Supreme Court Obergefell Decision Impacts Employer Welfare Benefit Plans

Today’s Supreme Court decision in Obergefell v. Hodges, requiring all 50 States to license same sex marriages, has two immediate implications for employer-sponsored welfare benefit plans:

1. Do your welfare benefit plan documents define “Spouse”, and if so, how?

If all of your operations are in a state that recognized same sex marriage before today’s ruling, then your welfare benefit plans probably already either do not contain a definition of “Spouse”, or they define “Spouse” by reference to state law.  If that is true for you, then you probably do not need to amend your plan documents.  You will automatically extend benefits to legally married same sex spouses, just as you have already done, since you operate in a state that recognized same sex marriage before today’s ruling.

However, if you operate in a state that did not recognize same sex marriage before today’s ruling, then your welfare benefit plans might define “Spouse” by reference to one man and one woman.  If that is how your plan defines “Spouse”, you ought to discuss with ERISA counsel whether to change that definition.

In addition, even if you maintained an opposite sex definition of “Spouse” for your welfare benefit plans in states that previously recognized same sex marriage, you should revisit this issue in light of today’s ruling.

While welfare benefit plans are not required to offer spousal coverage, and therefore in concept could extend coverage only to a subset of Spouses (opposite sex spouses), this practice is more risky today than it was yesterday.  Given the Obergefell holding – that same sex marriage is a fundamental right protected by the 14th Amendment, there are now significant risks associated with offering spousal coverage that is limited to opposite sex people.

Public sector employers cannot maintain such policies because they would be subject to a direct claim of employment discrimination based on the 14th amendment fundamental rights holding in Obergefell.  A direct claim such as this in the private employment market would have significant weaknesses, at least in jurisdictions that do not prohibit discrimination on the basis of sexual orientation or preference.  The reason? The 14th Amendment does not apply to private actors.  However, additional circumstances, such as a disparate impact of such a provision on one sex or the other, could make such a claim viable.

Moreover, employers that maintain the opposite sex definition of “Spouse” will increasingly be out of the mainstream.  This may be a good or a bad thing, depending on your market.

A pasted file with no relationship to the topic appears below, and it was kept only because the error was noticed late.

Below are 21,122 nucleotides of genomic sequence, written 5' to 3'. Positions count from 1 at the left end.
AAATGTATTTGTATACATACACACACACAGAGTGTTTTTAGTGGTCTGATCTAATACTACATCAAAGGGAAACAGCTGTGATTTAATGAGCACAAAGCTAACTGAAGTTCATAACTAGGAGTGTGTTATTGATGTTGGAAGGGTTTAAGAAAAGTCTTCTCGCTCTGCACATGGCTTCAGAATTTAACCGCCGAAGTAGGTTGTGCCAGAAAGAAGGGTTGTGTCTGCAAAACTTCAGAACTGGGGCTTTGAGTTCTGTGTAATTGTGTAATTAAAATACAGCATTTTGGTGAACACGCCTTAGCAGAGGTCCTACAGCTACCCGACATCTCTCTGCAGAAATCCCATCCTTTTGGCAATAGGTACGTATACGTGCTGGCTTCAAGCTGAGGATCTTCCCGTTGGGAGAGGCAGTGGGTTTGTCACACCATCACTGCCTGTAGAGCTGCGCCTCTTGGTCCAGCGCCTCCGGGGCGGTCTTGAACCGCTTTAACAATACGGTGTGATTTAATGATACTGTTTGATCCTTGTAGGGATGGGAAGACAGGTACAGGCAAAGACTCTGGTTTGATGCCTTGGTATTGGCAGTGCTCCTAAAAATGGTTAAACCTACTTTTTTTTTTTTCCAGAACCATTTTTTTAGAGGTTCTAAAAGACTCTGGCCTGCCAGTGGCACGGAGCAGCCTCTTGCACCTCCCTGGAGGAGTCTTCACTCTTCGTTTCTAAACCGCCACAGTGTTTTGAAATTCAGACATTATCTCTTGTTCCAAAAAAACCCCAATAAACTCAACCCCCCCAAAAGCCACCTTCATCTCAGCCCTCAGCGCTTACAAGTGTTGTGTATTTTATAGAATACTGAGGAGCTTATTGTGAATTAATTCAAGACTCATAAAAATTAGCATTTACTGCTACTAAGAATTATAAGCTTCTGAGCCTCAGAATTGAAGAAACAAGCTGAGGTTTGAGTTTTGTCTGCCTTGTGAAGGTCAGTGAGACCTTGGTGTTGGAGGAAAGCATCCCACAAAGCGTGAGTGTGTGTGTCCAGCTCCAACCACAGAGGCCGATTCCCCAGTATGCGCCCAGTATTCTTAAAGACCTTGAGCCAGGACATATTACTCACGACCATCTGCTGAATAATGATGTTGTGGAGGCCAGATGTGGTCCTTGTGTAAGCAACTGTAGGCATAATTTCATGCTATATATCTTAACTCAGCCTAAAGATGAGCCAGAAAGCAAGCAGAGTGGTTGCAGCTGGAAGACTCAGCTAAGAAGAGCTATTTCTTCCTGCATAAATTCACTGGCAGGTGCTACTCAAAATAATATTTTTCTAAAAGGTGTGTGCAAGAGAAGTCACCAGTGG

The point is, check your plan documents and talk to counsel about the implications of leaving them unchanged vs. changing them.

2. Do you offer Domestic Partner Coverage?  If so is it limited to same sex domestic partners?  Is it limited to domestic partners in states that did not recognize same sex marriage before today’s ruling?

In recent years many employers offered welfare benefits to same sex domestic partners, but may not have done so for opposite sex domestic partners, on the theory that same sex domestic partners could not get married.  Other employers may have limited domestic partner coverage to states that did not recognize same sex marriage, again on the theory that this was only an issue on those states.  This rationale has been breaking down as more states recognized same sex marriage, and it is now gone entirely.

You should revisit your decisions regarding domestic partner coverage in light of today’s ruling. Employers that limit domestic partner coverage in one of these ways need to decide whether to :

(a) continue offering coverage only to same sex domestic partners,

(b) extend coverage to all domestic partners (both same sex and opposite sex), or

(c) eliminate domestic partner coverage.

There are serious risks associated with option (a) (continue offering coverage only to same sex domestic partners), for many of the same reasons discussed above, except that now, opposite sex unmarried domestic partners who do not get a benefit offered to same sex domestic partners might challenge those provisions.

Option (b) (extend coverage to all domestic partners) is a legally safer course, though it may have significant financial implications for employers. Extending benefits to same sex unmarried domestic partners was not very costly because not many people took up the offer.  Extending those benefits to opposite sex unmarried domestic partners could be attractive to a much larger pool of your employees.

Option (c) (eliminate domestic partner coverage) might make logical sense, and may be the best alternative to (b).  Bloomberg reports that this may in fact be a significant result of the ruling:

“A survey of large corporations released earlier this month showed that far fewer of them offer health coverage to unmarried heterosexual couples — 62 percent — than to same-sex domestic partners, at 93 percent.

That gap suggests less of a willingness to cover unmarried couples when legal marriage is an option. More powerfully, 22 percent of the companies said they plan to drop coverage of domestic partners as a response to a ruling that makes gay marriage a viable option nationwide.”

But there are both legal and practical risks associated with taking a benefit away from a group of employees.

Again, think about these issues, discuss them with counsel and make deliberate and informed decisions about how to deal with them, given your unique situation.

Author: Erwin Kratz

Erwin Kratz practices exclusively in the areas of ERISA and employee benefits law, focusing on tax and regulatory matters relating to qualified and nonqualified deferred compensation and welfare benefits.